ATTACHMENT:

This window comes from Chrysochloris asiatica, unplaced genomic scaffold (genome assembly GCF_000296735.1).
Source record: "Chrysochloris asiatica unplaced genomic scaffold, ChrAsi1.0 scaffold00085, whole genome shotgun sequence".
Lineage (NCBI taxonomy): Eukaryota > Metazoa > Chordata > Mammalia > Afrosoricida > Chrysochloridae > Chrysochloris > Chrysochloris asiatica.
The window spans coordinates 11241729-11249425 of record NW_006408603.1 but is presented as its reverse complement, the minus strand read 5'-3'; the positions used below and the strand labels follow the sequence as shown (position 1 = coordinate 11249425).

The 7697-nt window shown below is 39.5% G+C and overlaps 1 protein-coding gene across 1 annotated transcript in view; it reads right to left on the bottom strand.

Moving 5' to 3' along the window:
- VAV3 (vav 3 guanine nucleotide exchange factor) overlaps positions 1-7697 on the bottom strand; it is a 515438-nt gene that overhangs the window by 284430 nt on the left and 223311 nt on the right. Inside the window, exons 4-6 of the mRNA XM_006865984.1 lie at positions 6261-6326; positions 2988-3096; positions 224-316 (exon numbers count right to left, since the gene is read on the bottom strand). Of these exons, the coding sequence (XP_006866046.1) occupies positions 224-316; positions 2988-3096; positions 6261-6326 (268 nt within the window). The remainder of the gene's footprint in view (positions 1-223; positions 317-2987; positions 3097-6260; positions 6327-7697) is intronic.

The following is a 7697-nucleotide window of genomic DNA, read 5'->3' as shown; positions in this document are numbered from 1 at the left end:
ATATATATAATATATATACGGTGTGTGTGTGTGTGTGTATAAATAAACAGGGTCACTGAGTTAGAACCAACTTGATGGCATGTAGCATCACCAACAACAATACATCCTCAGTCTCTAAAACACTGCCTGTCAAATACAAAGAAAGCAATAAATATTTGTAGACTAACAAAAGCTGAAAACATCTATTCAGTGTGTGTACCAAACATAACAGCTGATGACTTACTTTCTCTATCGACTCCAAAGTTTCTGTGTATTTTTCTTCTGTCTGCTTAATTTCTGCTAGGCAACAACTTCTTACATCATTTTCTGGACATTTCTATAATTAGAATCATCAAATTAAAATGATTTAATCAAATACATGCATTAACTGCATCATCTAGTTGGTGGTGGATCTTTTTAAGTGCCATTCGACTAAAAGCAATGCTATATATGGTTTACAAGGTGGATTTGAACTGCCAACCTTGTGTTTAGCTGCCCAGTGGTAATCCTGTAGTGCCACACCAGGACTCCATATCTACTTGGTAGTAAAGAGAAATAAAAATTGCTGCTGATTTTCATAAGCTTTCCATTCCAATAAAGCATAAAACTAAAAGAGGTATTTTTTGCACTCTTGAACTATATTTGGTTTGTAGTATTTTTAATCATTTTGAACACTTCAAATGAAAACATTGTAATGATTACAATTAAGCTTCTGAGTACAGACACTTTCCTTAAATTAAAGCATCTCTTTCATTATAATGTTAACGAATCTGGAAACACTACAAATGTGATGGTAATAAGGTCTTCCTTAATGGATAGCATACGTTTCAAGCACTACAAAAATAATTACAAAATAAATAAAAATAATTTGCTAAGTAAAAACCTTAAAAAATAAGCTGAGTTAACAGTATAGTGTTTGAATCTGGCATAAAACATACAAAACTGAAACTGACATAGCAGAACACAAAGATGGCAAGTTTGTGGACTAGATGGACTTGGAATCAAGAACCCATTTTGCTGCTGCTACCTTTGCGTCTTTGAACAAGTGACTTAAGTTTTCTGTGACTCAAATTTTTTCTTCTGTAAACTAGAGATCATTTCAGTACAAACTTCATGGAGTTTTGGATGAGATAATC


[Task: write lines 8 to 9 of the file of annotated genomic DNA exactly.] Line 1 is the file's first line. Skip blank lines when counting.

The following is a 7697-nucleotide window of genomic DNA, read 5'->3' as shown; positions in this document are numbered from 1 at the left end:
ATATATATAATATATATACGGTGTGTGTGTGTGTGTGTATAAATAAACAGGGTCACTGAGTTAGAACCAACTTGATGGCATGTAGCATCACCAACAACAATACATCCTCAGTCTCTAAAACACTGCCTGTCAAATACAAAGAAAGCAATAAATATTTGTAGACTAACAAAAGCTGAAAACATCTATTCAGTGTGTGTACCAAACATAACAGCTGATGACTTACTTTCTCTATCGACTCCAAAGTTTCTGTGTATTTTTCTTCTGTCTGCTTAATTTCTGCTAGGCAACAACTTCTTACATCATTTTCTGGACATTTCTATAATTAGAATCATCAAATTAAAATGATTTAATCAAATACATGCATTAACTGCATCATCTAGTTGGTGGTGGATCTTTTTAAGTGCCATTCGACTAAAAGCAATGCTATATATGGTTTACAAGGTGGATTTGAACTGCCAACCTTGTGTTTAGCTGCCCAGTGGTAATCCTGTAGTGCCACACCAGGACTCCATATCTACTTGGTAGTAAAGAGAAATAAAAATTGCTGCTGATTTTCATAAGCTTTCCATTCCAATAAAGCATAAAACTAAAAGAGGTATTTTTTGCACTCTTGAACTATATTTGGTTTGTAGTATTTTTAATCATTTTGAACACTTCAAATGAAAACATTGTAATGATTACAATTAAGCTTCTGAGTACAGACACTTTCCTTAAATTAAAGCATCTCTTTCATTATAATGTTAACGAATCTGGAAACACTACAAATGTGATGGTAATAAGGTCTTCCTTAATGGATAGCATACGTTTCAAGCACTACAAAAATAATTACAAAATAAATAAAAATAATTTGCTAAGTAAAAACCTTAAAAAATAAGCTGAGTTAACAGTATAGTGTTTGAATCTGGCATAAAACATACAAAACTGAAACTGACATAGCAGAACACAAAGATGGCAAGTTTGTGGACTAGATGGACTTGGAATCAAGAACCCATTTTGCTGCTGCTACCTTTGCGTCTTTGAACAAGTGACTTAAGTTTTCTGTGACTCAAATTTTTTCTTCTGTAAACTAGAGATCATTTCAGTACAAACTTCATGGAGTTTTGGATGAGATAATC